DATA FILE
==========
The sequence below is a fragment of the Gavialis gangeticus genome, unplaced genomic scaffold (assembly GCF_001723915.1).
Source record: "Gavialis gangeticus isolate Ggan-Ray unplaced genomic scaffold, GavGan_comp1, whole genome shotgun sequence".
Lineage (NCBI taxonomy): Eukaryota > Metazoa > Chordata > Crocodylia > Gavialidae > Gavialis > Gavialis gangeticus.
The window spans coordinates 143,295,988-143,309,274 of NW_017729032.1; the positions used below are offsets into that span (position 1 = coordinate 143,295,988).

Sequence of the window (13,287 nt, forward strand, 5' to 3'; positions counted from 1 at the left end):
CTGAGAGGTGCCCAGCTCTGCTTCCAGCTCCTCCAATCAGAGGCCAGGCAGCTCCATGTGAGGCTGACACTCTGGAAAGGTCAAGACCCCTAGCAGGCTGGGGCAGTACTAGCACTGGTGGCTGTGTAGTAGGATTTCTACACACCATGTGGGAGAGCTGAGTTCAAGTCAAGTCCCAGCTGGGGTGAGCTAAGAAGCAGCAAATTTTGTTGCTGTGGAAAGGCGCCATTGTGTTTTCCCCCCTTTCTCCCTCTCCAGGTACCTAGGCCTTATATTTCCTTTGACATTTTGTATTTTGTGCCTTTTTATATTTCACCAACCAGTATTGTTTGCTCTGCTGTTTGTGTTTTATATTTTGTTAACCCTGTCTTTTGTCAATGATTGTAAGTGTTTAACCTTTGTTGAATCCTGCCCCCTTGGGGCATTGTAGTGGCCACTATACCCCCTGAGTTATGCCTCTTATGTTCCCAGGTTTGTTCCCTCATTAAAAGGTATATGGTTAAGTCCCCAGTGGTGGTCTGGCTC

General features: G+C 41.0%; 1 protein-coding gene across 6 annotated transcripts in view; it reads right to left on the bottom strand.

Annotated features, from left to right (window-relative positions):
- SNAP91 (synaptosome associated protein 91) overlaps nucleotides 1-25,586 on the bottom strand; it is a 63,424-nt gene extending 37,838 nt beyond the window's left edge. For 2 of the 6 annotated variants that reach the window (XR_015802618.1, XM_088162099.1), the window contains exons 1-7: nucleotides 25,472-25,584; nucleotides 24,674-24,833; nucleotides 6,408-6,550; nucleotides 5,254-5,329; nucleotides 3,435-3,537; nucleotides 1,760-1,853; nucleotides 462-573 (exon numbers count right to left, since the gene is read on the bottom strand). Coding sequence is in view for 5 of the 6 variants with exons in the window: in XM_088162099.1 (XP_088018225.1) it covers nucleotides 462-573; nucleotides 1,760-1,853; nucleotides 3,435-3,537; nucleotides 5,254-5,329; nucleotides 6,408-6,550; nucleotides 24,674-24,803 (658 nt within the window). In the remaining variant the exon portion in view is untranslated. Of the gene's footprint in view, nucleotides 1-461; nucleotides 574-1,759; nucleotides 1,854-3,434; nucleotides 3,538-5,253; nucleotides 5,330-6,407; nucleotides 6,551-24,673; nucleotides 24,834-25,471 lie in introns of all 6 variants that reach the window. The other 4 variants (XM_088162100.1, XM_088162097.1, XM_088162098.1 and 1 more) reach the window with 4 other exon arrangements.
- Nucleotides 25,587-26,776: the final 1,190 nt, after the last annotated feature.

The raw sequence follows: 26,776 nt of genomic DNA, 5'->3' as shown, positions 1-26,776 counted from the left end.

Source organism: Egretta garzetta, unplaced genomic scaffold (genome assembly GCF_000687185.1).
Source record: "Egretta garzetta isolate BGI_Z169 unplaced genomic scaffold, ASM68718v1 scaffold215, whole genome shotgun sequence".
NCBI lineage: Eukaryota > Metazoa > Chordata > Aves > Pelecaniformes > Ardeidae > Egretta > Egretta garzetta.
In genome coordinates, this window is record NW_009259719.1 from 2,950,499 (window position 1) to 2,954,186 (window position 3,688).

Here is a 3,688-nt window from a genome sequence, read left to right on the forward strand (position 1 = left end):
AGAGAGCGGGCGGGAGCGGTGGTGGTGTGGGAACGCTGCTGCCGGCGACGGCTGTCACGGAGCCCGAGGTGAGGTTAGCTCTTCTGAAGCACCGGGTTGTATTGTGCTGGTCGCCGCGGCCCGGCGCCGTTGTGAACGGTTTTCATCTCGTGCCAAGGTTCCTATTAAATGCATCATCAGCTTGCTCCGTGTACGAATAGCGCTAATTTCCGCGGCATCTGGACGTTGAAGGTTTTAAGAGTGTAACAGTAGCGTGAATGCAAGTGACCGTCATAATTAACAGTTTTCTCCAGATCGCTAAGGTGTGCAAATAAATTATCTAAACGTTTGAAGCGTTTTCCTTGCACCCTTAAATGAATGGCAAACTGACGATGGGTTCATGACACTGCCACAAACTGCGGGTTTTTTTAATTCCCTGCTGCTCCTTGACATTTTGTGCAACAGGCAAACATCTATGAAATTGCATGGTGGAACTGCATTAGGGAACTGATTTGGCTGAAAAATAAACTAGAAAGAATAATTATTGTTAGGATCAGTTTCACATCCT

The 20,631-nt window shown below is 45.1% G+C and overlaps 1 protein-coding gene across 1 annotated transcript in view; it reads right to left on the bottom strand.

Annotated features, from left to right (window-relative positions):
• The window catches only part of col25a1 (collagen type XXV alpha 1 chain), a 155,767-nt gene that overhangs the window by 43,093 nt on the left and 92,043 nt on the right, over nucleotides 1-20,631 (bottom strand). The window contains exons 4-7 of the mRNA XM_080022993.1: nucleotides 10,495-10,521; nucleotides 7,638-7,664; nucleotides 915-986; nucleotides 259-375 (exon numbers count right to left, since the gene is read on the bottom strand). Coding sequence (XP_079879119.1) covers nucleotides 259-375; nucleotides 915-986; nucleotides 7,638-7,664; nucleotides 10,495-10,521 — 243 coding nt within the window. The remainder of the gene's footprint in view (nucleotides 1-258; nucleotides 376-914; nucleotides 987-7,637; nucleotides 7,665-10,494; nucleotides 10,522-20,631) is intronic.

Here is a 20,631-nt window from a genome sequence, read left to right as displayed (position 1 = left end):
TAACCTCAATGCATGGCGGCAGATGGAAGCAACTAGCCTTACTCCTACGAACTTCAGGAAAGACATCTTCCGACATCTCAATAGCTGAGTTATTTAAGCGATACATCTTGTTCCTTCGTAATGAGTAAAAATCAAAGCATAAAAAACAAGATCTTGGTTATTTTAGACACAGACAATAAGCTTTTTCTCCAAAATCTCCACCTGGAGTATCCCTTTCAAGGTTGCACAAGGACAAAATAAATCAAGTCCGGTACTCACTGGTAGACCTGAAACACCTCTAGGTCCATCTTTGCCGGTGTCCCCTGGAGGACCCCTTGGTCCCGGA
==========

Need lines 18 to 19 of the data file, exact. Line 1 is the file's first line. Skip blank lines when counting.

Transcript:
The 20,631-nt window shown below is 45.1% G+C and overlaps 1 protein-coding gene across 1 annotated transcript in view; it reads right to left on the bottom strand.

Annotated features, from left to right (window-relative positions):